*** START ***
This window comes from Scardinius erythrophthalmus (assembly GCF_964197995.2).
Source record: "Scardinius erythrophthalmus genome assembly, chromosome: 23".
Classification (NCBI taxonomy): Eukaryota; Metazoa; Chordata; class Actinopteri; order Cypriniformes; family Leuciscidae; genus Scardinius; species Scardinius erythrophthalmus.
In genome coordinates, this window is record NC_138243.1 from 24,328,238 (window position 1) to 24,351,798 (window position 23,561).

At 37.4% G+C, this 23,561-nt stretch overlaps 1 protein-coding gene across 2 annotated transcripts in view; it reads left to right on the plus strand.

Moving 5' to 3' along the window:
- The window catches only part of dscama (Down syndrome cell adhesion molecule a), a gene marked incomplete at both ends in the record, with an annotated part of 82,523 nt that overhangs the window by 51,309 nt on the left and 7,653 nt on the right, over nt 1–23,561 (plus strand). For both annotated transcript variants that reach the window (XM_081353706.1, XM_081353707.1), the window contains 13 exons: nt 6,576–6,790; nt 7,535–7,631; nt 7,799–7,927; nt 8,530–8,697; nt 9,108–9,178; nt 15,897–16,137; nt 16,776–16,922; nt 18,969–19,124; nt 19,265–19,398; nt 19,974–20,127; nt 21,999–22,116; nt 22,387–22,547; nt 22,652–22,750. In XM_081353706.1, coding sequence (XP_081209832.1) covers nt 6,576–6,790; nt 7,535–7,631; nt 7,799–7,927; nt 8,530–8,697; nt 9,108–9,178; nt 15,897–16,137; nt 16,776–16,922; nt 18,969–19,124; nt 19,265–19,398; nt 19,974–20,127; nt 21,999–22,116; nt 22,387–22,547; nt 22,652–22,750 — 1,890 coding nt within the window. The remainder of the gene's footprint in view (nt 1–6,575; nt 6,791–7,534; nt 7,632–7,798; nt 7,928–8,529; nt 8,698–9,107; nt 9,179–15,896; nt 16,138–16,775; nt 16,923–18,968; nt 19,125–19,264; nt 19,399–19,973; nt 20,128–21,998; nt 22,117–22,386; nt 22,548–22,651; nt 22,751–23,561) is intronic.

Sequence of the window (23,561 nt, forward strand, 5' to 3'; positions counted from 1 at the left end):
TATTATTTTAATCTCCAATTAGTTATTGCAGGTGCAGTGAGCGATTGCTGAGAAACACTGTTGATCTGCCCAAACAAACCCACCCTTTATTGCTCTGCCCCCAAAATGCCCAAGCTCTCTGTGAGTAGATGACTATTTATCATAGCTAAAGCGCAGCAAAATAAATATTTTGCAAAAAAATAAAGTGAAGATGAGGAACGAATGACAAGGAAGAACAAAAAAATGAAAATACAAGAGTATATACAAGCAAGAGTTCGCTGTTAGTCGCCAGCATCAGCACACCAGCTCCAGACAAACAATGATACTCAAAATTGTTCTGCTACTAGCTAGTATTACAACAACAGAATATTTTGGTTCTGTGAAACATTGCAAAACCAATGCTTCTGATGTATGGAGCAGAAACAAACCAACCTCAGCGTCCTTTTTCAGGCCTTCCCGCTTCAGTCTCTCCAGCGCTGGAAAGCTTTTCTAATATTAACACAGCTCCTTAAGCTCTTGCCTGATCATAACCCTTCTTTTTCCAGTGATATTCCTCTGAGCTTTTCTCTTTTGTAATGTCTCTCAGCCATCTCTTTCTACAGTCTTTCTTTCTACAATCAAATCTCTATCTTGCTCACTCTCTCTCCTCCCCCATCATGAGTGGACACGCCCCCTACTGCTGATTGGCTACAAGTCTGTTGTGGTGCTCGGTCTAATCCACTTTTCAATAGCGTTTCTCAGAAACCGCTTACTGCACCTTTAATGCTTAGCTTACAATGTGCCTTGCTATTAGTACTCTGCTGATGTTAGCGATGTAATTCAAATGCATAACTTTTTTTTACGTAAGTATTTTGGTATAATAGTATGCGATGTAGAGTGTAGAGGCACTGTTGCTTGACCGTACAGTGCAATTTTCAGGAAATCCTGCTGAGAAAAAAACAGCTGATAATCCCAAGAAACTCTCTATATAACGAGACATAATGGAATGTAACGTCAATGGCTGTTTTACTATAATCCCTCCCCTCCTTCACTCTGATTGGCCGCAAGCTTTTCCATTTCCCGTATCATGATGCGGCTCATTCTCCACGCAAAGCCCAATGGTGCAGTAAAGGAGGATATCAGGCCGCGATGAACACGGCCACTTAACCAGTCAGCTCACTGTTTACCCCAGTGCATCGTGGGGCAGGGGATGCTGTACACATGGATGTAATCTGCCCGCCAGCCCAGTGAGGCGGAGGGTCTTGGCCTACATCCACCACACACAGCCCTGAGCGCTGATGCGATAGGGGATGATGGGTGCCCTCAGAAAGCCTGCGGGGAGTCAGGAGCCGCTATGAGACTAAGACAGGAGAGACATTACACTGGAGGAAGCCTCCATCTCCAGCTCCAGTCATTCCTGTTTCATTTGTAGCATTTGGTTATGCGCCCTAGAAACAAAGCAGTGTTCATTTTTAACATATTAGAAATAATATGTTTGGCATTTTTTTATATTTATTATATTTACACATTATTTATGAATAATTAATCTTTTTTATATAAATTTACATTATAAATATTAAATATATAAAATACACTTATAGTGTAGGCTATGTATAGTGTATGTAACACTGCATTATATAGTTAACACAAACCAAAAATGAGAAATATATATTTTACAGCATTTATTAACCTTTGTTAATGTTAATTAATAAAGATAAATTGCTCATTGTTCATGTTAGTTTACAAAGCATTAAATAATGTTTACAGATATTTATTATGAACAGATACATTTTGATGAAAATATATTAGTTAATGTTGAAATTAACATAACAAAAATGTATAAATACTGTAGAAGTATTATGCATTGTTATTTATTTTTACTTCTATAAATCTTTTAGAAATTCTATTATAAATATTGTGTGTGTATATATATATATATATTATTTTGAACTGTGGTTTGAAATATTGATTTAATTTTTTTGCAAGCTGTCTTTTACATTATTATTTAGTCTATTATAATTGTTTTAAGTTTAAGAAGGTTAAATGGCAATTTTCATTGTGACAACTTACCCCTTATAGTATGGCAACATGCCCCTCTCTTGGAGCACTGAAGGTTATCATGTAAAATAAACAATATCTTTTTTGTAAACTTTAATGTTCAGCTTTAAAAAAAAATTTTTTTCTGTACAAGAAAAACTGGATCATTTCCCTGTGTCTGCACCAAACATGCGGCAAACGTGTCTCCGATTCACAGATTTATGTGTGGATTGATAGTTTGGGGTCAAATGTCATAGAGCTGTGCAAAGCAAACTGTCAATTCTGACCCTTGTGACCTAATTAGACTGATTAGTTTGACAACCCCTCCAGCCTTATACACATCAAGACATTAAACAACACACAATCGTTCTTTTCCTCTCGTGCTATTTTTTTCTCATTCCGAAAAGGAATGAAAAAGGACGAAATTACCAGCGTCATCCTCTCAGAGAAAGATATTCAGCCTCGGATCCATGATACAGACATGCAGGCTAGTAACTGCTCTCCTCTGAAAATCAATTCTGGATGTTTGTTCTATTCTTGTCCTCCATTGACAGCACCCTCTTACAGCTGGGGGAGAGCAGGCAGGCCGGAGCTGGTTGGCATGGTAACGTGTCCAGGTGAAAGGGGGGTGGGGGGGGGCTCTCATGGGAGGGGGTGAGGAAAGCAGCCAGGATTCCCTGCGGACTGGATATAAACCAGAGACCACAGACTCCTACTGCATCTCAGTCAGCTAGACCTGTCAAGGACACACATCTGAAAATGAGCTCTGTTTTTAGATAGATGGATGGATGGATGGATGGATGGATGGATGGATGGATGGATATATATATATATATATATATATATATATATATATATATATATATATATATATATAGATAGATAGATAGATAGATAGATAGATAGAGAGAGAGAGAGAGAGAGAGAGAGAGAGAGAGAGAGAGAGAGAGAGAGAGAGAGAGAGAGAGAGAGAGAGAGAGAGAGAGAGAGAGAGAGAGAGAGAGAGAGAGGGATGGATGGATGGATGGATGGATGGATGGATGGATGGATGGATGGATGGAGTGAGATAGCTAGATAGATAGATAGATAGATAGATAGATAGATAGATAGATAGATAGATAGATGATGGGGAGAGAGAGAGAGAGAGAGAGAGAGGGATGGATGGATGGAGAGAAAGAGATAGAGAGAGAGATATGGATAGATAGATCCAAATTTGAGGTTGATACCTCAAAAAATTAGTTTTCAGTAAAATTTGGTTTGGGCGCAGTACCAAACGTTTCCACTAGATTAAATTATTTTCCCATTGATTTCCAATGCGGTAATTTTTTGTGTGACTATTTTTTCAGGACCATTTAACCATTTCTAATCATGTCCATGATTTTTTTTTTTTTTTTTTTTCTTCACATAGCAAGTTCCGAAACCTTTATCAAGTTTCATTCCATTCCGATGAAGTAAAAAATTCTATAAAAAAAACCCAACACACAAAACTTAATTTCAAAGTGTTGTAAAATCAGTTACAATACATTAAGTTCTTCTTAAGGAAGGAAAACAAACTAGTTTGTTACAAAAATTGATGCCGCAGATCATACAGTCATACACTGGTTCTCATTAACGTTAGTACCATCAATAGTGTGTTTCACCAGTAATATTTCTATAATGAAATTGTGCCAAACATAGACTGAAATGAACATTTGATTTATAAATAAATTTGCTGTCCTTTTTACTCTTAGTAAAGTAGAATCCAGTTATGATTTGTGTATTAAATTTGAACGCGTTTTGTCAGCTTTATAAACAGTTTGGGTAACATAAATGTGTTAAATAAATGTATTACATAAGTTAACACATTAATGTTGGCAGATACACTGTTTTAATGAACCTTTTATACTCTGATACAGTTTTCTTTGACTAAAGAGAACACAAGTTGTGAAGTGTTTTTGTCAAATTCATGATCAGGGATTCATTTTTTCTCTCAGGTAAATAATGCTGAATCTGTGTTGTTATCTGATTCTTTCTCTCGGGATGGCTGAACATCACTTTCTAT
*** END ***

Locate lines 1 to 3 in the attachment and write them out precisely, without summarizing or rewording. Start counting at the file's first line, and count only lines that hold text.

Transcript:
This window comes from Scardinius erythrophthalmus (assembly GCF_964197995.2).
Source record: "Scardinius erythrophthalmus genome assembly, chromosome: 23".
Classification (NCBI taxonomy): Eukaryota; Metazoa; Chordata; class Actinopteri; order Cypriniformes; family Leuciscidae; genus Scardinius; species Scardinius erythrophthalmus.